“Today’s re-opening of the trial of Dutch timber trader Gus Kouwenhoven for war crimes and violating the UN arms embargo on Liberia in The Netherlands is a second chance for justice,” said Patrick Alley of Global Witness. “It is vital to send a message to those who break the law when trading in conflict areas: they do not have impunity.”
Mr. Alley was commenting, this week, on news that Kouwenhoven’s trial at the appeals court in The Netherlands would start yesterday.
The appeals court had overturned Mr. Kouwenhoven’s sentence in 2008, but the Supreme Court quashed the ruling in April 2010 and ordered the lower court to conduct retrial, beginning yesterday.
Kouwenhoven was sentenced to eight years imprisonment for illegal arms trading in 2007. The landmark decision was one of the few instances of an individual being held to account in their own country for crimes allegedly committed in another.
Global Witness first documented the involvement of Kouwenhoven in state-sanctioned illegal logging and arms trafficking in its 2001 report, Taylor Made, later testified before the court, and submitted extensive evidence supporting the prosecution’s case.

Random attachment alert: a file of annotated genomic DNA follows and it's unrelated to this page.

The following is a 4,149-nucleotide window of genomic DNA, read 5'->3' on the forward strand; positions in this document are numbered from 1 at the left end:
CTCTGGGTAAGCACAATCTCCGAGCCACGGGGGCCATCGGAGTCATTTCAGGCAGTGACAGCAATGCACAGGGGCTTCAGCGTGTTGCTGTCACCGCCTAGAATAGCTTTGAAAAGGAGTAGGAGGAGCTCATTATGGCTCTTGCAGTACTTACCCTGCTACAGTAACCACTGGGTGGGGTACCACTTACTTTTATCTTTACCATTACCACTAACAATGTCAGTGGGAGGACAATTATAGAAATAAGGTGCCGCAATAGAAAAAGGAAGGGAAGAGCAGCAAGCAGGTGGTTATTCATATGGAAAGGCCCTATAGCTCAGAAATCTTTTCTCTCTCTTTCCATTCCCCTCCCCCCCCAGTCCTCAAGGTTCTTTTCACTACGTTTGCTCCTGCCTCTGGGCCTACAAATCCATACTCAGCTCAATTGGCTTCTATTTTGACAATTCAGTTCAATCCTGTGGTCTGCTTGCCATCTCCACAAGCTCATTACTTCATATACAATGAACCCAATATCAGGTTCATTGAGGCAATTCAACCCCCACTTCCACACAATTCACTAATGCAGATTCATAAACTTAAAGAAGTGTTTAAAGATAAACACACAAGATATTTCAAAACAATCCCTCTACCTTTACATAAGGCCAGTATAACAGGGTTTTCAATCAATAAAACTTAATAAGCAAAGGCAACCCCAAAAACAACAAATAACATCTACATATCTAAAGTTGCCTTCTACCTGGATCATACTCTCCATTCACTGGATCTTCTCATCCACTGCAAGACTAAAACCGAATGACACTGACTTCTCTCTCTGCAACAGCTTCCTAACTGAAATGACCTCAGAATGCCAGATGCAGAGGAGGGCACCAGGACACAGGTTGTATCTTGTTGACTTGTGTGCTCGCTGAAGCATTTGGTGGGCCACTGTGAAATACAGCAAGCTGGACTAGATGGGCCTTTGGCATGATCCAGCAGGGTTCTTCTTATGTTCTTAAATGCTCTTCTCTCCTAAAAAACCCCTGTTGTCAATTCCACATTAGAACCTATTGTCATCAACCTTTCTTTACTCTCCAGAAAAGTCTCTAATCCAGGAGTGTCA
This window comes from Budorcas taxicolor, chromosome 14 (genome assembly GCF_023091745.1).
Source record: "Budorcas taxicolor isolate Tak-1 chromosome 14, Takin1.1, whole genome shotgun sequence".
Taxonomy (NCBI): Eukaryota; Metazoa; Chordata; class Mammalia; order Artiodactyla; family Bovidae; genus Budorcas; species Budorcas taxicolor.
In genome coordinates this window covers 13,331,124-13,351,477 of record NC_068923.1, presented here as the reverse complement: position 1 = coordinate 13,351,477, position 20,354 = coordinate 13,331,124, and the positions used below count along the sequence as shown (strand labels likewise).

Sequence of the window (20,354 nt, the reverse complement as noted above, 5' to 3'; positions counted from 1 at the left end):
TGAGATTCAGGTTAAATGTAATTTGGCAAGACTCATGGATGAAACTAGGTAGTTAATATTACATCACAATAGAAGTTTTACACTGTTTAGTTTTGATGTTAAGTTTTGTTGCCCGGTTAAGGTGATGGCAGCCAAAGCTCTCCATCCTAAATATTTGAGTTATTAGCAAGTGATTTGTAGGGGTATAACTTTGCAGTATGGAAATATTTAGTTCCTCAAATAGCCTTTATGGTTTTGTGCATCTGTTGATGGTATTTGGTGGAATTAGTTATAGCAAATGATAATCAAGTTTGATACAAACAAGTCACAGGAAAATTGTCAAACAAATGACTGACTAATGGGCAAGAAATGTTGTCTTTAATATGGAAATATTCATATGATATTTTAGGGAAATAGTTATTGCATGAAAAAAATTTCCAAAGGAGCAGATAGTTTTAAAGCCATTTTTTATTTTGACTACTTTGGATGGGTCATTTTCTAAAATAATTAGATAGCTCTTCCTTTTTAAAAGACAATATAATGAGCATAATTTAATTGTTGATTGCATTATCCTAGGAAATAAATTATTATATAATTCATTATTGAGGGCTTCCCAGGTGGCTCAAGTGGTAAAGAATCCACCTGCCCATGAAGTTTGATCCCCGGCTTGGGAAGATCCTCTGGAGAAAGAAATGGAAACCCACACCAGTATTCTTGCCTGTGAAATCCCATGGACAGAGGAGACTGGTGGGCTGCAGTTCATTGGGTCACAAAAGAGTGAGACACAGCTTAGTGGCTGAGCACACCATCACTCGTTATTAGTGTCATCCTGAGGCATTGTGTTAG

Kouwenhoven was head of the Oriental Timber Corporation (OTC), which operated in Grand Bassa County during the regime of President Charles Taylor.
The international community is holding Mr. Taylor for aiding and abetting the waging of a brutal war against the people Sierra Leone through funds from the sale of diamonds and illegal logging.
OTC, also known as ‘Old Taylor’s Children’ or ‘Only Taylor Chops’, was the most notorious logging company in the country and dominated the Liberian timber industry with 1.6 million hectares of concessions.
Kouwenhoven has been on trial since 2006 for charges of war crimes and violating the UN arms embargo on Liberia. A UN Expert of Panel 2000 Report on Sierra Leone referred to Kouwenhoven as a “…member of President [Charles] Taylor’s inner circle…responsible for the logistical aspects of many of the arms deals [with the RUF]”.
The 2001 report of the UN Expert Panel Report on Liberia referred to him as “…one of the most influential businessmen in Liberia”.